For many years, long-term oxygen therapy (LTOT) users often faced myriad challenges when attempting to travel by air. Until the introduction of portable oxygen concentrators (POCs), compressed cylinders and/or portable liquid vessels were the only available lightweight, ambulatory oxygen systems. These devices contain bulk amounts of oxygen under pressure and can be considered hazardous. Therefore, they are not permitted on board any commercial aircraft. As a result, LTOT users wishing to travel by air were required to purchase oxygen for use in flight from the airline. Unfortunately, some airlines did not provide this service; and, of those that did, the cost of the in-flight oxygen could be quite expensive, often exceeding the ticket fare. This combination of complex rules and high cost often discouraged patients from air travel or, in the worst cases, forced some patients to travel without their needed oxygen.

Over the last decade, there have been a number of important advances in home oxygen technologies, and arguably, one major milestone has been the introduction of the portable oxygen concentrator, which for the purpose of this article includes both lightweight (<10 pounds) pulse-dose POCs and the larger, transportable POCs that can provide up to 3 LPM of continuous flow as well as pulse-dose oxygen delivery. The POCs are unique, because they introduced the first truly self-generating, portable oxygen system. The POC does not operate under high pressure, does not produce or store bulk amounts of oxygen, and operates on the same mechanical principles as stationary oxygen concentrators—systems that have a proven track record of high performance and clinical efficacy. These are some of the key reasons POCs proved safe and ideal for commercial air travel.

On July 12, 2005, the Federal Aviation Administration (FAA) published Special Federal Aviation Regulation (SFAR) 106 in the Federal Register.1 The regulation delineated the initial rules governing the safe use of POCs on board aircraft to the airlines, passengers, and oxygen device manufacturers. The initial rule also recognized the first two POCs the FAA approved for use. Numerous updates to SFAR 106 have added 10 more FAA-approved devices. The Table is a current list of the 12 POCs currently approved by the FAA. One major weakness of SFAR 106 was that the FAA could not mandate airlines to allow POCs on board; it simply approved the use and provided guidelines for the use of POCs on commercial aircraft. As a result, many airlines chose to continue their practice of not allowing POCs for use on board their aircraft.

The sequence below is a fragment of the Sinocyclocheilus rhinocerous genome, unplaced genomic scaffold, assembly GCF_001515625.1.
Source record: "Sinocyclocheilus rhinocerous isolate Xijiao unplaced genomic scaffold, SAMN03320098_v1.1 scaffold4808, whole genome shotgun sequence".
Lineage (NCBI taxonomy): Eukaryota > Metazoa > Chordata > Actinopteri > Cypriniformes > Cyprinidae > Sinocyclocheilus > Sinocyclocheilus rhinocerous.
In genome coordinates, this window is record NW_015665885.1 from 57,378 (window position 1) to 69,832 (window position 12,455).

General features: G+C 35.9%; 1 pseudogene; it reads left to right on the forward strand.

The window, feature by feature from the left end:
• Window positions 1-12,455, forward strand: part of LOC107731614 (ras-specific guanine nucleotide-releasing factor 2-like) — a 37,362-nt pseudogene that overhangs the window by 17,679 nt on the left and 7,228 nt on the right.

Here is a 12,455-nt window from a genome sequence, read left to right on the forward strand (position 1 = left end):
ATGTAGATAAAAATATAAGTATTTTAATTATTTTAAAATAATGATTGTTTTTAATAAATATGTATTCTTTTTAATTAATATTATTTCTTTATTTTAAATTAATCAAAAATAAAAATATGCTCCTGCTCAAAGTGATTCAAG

The Department of Transportation (DOT) introduced a proposed rule in 2005 mandating POC use aboard commercial aircraft.2 The proposed rule, DOT NPRM Docket OST-2005-22298, was issued on September 7, 2005. After a long public comment period, DOT 14 CFR Part 382: Nondiscrimination on the Basis of Disability in Air Travel-Final Rule was published on May 13, 2008.3 This rule requires all commercial airlines taking off and landing in the United States to allow the use of FAA-approved POCs before and during takeoff/landing and in flight.

Like most government regulations, both SFAR 106 and the DOT rule are quite comprehensive. Here are some of the highlights from the regulations that most home oxygen users and providers should be familiar with:

  • Passengers should notify the airline of their intent to bring a POC on board at least 48 hours in advance of the planned flight.
  • Passengers using POCs may be restricted from sitting in an emergency exit row, or in a seat that restricts other passengers’ access to an emergency exit or aisle of the passenger compartment.
  • Approved POCs may be used in flight and during taxi, takeoff, and landing if required by physician’s statement.
  • Patients must possess a physician’s statement that includes documentation of three requirements:
    1. Ability to see/hear alarms and appropriately respond
    2. When oxygen is required (all or a portion of the trip)
    3. Maximum prescribed flow rate during flight
  • Patints are responsible for bringing a sufficient number of fully charged batteries to cover not less than 150% of the expected maximum flight duration.
  • Patients can use but must properly stow the POC during taxi, takeoff, and landing. This is typically in the carry-on storage area below the seat in front of the patient.
  • The DOT does not mandate that carriers allow users to plug the POC into the aircraft power supply.
Clinical Effects of Altitude

While the use of oxygen at ground level is well established, there are limited published data to guide the use of oxygen at altitude, particularly for patients who are hypoxemic at ground level. Most commercial aircraft keep the cabin pressure at or below 8,000 feet, although the pilot has the authority to increase the cabin pressure to 10,000 feet if required to fly at higher than typical altitudes. The partial pressure of oxygen in the ambient air is a product of the barometric pressure and the atmospheric fraction of oxygen (0.209) as represented in the equation: barometric pressure x 0.209 = atmospheric Po2. At sea level, this is represented as: 760 x 0.209 = 159 mm Hg.

At 8,000 feet, the partial pressure of O2 in the cabin is 564 mm Hg x 0.209 = 118 mm Hg. Gas density at 8,000 feet is almost 30% lower than at sea level. With less driving pressure available, the clinical effect is similar to that if breathing approximately 15.1% O2 at sea level.4 For most healthy people, there are few noticeable symptoms associated with short-term exposure to altitude. Normal cardiopulmonary responses to altitude include:

  • Modest fall in Pao2
  • Increased respiratory rate
  • Increased tidal volume (and therefore an increasedminute ventilation)
  • Increased heart rate
  • Increased cardiac output
  • Preferential redistribution of perfusion to essential organs and diminished perfusion to other organs